Luke Bryan is usually circumspect about siding with one team when it comes to the Super Bowl, considering the gesture is practically as hazardous for a country singer as endorsing a political candidate. But for Super Bowl LI, the Georgia native has no such qualms.
“Every year, a lot of people want to ask me, ‘Who are you pulling for?'” he says. “I would always dodge the question and try to stay pretty neutral because I would have fans in both markets. But I gotta step out there and say I’m pulling for my [Atlanta] Falcons this year.”
He should have an enviable view of the action when his Falcons take the field at Houston’s NRG Stadium against the New England Patriots on Sunday, February 5th, as he’ll be opening the annual spectacle with a rendition of “The Star-Spangled Banner.” Later in the evening, Lady Gaga will headline the halftime show. Speaking with Rolling Stone, Bryan noted he has been thinking about some different ways the familiar song can be delivered and making sure it’s firmly embedded in his memory through lots of practice.
“I’ve kind of just been hanging around the house, singing,” he says. “Singing in the stairwell, singing in the shower, singing for my boys. I just tried to get a lot of – I know it sounds like a sports reference – but get a lot of reps in.”
Bryan, who’s scored hits in the last year with Kill the Lights tracks “Home Alone Tonight,” “Huntin’, Fishin’ and Lovin’ Every Day” and “Move,” plans to go the simple route and sing his version without accompaniment. His main mission beyond enjoying the moment, he notes, is to “just really really do a great job singing the anthem and try to honor the country as best I can, and honor our veterans.”
Since Bryan’s ascent to the top of country’s ranks, he’s had the opportunity to bring his tours to fans in several football and baseball stadiums. But the Super Bowl, drawing the largest television audience in any year, is a slightly different animal. It’s a daunting challenge, but Bryan refuses to let his nerves get the best of him.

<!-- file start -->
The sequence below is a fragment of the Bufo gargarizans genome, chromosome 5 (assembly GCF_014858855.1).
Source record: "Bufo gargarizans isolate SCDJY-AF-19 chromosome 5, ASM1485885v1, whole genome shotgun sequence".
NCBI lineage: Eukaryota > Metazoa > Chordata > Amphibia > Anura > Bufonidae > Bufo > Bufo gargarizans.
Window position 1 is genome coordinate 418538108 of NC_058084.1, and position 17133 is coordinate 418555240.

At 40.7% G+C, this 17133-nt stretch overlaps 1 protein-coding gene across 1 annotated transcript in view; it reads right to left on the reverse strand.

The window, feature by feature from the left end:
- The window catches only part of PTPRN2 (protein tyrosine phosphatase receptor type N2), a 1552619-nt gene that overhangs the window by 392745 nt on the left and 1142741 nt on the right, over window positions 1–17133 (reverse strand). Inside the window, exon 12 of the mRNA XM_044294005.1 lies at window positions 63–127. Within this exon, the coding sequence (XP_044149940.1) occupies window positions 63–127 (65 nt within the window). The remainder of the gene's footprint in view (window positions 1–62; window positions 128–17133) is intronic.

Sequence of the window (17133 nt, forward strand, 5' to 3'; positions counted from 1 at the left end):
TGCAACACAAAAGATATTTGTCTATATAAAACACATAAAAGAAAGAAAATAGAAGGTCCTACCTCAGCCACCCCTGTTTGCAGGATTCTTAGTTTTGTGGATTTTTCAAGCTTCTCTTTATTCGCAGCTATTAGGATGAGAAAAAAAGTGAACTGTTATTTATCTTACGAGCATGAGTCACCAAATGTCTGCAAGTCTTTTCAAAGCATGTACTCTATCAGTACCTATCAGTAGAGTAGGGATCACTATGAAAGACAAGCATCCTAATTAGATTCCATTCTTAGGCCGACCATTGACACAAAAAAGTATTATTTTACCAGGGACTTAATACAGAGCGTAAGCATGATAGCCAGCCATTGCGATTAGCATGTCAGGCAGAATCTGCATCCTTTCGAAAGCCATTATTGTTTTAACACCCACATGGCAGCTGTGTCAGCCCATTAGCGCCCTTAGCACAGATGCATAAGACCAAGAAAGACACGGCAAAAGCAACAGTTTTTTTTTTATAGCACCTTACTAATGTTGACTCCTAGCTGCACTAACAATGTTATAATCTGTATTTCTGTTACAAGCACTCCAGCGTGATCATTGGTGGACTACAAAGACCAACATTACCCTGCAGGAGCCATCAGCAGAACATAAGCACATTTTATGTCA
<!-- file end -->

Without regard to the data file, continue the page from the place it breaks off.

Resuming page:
“You have to not think about what’s going on outside of the stadium,” he says. “It’s almost like, [you] do an unbelievable job for the people in the stadium and then it’ll turn into that. It’s only a little over two minutes long. Get up there and do what I’ve always loved to do: sing for people. And try to take it at that – don’t overthink it.”
For some performers such as Whitney Houston and Jennifer Hudson, singing the National Anthem at the Super Bowl has been tied closely to their legacy and elevated them to new heights. Bryan doesn’t really see his upcoming appearance the same way, beyond hoping to surprise some people who aren’t familiar with his work.
“I’m not really thinking about it in what it can do for my career,” he says. “I just hope that when I walk off that stage, people go, ‘Man, he really did a great job capturing the anthem,’ and ‘He really surprised us.’ I hope people go, ‘Wow, we didn’t really think he had that in him.'”
Back in 2012, Bryan caught some flack after singing the National Anthem at the MLB All-Star game. Fans noticed that he glanced at his hand during the performance, as if he’d needed a cheat sheet for the lyrics. He later apologized and today thinks of it a learning experience about what people expect to see. He vows not to make the same mistake on Sunday.
“I had just written down ‘streaming’ and ‘gleaming’ because for some reason during rehearsals I kept jumbling those up,” he recalls. “Then I started psyching myself out on it. I thought I did a great job on the Anthem, but the unfortunate thing was people saw me checking those two words. I learned from it, and you know, I’m just gonna walk out there and sing it and go from there.”
And as soon as that two-minute performance wraps up, Bryan can relax and focus on pulling for the Falcons.
“I’m probably gonna drink a beer really, really fast,” he says, laughing, “and start enjoying football.”